Despite "Black Panther," Hollywood has made little progress on diversity

A new study reveals that audiences crave diversity. So why isn't Hollywood listening?

Published March 4, 2018 2:00PM (EST)

Chadwick Boseman as T'Challa/Black Panther in "Black Panther" (Marvel Studios)
Chadwick Boseman as T'Challa/Black Panther in "Black Panther" (Marvel Studios)

Two years after #OscarsSoWhite — a campaign centered on the quantity-quality dilemma of diverse talent — it seems that Hollywood has made little progress when it comes to proportional representation of minorities and women in front of and behind the camera.

UCLA's Ralph J. Bunche Center for African American Studies' fifth annual report on diversity in the entertainment industry reveals that "films and television shows with casts attuned to America's diversity tend to register the highest global box office figures and viewer ratings." Still, the study indicates that the industry could do better.

The report published Tuesday follows the release of Marvel’s “Black Panther,” the first superhero blockbuster with a majority black cast, which continues to smash box office records across the world. “Black Panther” has been praised for its casting efforts and is seen as a positive step for Hollywood toward increased diversity and representation in Hollywood.

"Diversity sells, and for the past five years, we've seen that all audiences, regardless of race, want to see diversity on-screen," Ana-Christina Ramón, who wrote the UCLA report, told the LA Times. "They prefer movies that have diverse casts, and they prefer to watch TV that has diversity as well."

It seems like Hollywood is slow to get the message. While the data notes that some progress has been made, it also highlights that Hollywood decision-makers still consider the presence of diverse talent to be the exception, rather than the rule. The analysis reveals people of color remained underrepresented, considering they comprised 40 percent of the U.S. population in 2016. Just 13.9 percent of the year’s film leads and 12.6 percent of film directors were people of color.

Relative to men in Hollywood, women progressed in all evaluated employment arenas with the exception of four: film directors, broadcast scripted show leads, cable scripted show creators and broadcast scripted show creators. Women fell behind in the former three and just held their ground in the latter.

On TV, 35.7 percent of scripted broadcast leads, 44.8 percent of scripted cable leads and 43.1 percent of scripted digital leads were women. In film, women captured 31.2 percent of film leads, though only 13.8 percent of film writers and 6.9 percent of film directors were women.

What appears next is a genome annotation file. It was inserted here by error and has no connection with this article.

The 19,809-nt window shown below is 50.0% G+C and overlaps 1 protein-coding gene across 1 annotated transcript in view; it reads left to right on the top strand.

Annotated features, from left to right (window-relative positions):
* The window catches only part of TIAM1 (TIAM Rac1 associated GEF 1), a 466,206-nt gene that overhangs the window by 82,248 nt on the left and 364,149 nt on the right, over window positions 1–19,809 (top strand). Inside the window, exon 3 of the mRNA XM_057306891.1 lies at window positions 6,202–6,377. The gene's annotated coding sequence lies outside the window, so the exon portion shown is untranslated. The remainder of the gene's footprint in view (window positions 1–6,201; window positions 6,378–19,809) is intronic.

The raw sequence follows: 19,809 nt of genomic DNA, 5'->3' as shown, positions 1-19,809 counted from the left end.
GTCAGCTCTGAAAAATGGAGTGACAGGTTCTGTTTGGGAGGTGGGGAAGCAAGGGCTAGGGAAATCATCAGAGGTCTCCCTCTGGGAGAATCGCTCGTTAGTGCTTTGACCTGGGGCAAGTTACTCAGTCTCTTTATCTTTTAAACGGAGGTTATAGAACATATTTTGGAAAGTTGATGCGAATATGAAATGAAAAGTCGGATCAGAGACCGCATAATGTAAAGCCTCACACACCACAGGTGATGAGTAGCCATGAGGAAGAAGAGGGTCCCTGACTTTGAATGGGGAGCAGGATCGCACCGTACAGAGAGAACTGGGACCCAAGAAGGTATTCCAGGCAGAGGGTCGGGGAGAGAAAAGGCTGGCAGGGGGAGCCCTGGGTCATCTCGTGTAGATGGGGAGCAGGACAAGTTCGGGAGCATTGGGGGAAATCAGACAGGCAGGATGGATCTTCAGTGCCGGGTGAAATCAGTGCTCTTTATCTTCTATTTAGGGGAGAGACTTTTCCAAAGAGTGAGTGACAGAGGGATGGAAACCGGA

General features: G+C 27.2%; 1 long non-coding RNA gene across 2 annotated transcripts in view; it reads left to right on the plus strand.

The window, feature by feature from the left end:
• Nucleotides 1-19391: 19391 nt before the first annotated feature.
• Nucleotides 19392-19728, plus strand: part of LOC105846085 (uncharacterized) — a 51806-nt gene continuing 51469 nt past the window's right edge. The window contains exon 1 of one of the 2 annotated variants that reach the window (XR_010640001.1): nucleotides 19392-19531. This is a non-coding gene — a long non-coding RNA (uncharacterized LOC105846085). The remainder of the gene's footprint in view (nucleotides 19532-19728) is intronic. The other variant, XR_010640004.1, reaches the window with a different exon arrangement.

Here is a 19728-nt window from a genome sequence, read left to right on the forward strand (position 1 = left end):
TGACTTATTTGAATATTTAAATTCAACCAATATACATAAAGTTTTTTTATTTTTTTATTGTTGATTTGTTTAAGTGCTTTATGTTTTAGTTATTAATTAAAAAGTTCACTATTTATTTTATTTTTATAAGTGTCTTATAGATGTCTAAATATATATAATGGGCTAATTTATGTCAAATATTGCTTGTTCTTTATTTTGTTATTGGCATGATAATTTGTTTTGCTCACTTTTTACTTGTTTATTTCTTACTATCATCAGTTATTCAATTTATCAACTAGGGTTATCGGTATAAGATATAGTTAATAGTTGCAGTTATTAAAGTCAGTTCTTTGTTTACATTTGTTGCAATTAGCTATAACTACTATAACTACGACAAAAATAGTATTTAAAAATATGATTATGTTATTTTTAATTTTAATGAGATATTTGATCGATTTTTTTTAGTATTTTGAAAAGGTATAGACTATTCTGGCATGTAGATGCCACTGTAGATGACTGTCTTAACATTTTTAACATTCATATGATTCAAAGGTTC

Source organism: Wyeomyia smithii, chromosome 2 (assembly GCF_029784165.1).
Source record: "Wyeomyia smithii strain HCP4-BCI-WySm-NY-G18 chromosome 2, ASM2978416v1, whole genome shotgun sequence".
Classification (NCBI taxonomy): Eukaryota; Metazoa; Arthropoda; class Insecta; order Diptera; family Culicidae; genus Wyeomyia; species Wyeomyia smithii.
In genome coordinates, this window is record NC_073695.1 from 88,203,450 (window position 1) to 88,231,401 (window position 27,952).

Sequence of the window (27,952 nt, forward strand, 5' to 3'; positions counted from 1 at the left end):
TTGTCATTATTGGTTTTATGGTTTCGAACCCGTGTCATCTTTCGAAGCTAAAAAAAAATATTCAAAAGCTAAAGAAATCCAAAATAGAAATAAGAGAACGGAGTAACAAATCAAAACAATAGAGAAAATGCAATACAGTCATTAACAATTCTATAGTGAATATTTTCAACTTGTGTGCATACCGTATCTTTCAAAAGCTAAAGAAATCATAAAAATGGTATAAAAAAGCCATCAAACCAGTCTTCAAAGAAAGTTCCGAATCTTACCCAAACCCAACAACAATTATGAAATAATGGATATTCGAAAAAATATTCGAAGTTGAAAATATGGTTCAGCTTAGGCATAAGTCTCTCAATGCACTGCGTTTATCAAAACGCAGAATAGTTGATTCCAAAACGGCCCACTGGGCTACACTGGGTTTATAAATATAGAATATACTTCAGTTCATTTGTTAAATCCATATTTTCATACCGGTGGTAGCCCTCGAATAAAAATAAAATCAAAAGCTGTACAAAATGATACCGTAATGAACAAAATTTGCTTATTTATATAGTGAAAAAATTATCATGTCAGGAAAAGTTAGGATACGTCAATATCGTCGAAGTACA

The findings come after what has been considered somewhat of a turning-point year in film and television, as projects like “Coco,” “Star Wars: The Last Jedi,” “Get Out,” “Master of None” and “This Is Us” snag awards-season honors and garner applause for their diverse talent. That is in addition to the dramatic Best Picture reveal at the 2017 Academy Awards, in which “Moonlight” became the first film with an all-black cast and the first LGBT-themed film to win the top honor. Hollywood made other big strides last year: Viola Davis became the first black actor to earn the “Triple Crown of Acting” (Tony, Emmy, Oscar) and Donald Glover became the first black director to win an Emmy for directing for comedy for his hit television show “Atlanta.”

And while that could be seen as a cue for advancement, the study cautions that what audiences may feel like they’re seeing, in terms of an increase in representation and inclusion, is not necessarily evident when data are examined.

"Even though we have these examples [of inclusiveness], it's like a psychological thing where you have a handful of examples and so you think there should be a big increase, but that's not necessarily the case when you look at the whole population [of film and television shows]," Ramón said. "The vast array of movies and television shows out there still aren't representative, and when you look at the whole picture, the needle isn't moving that much."

By Shira Tarlo

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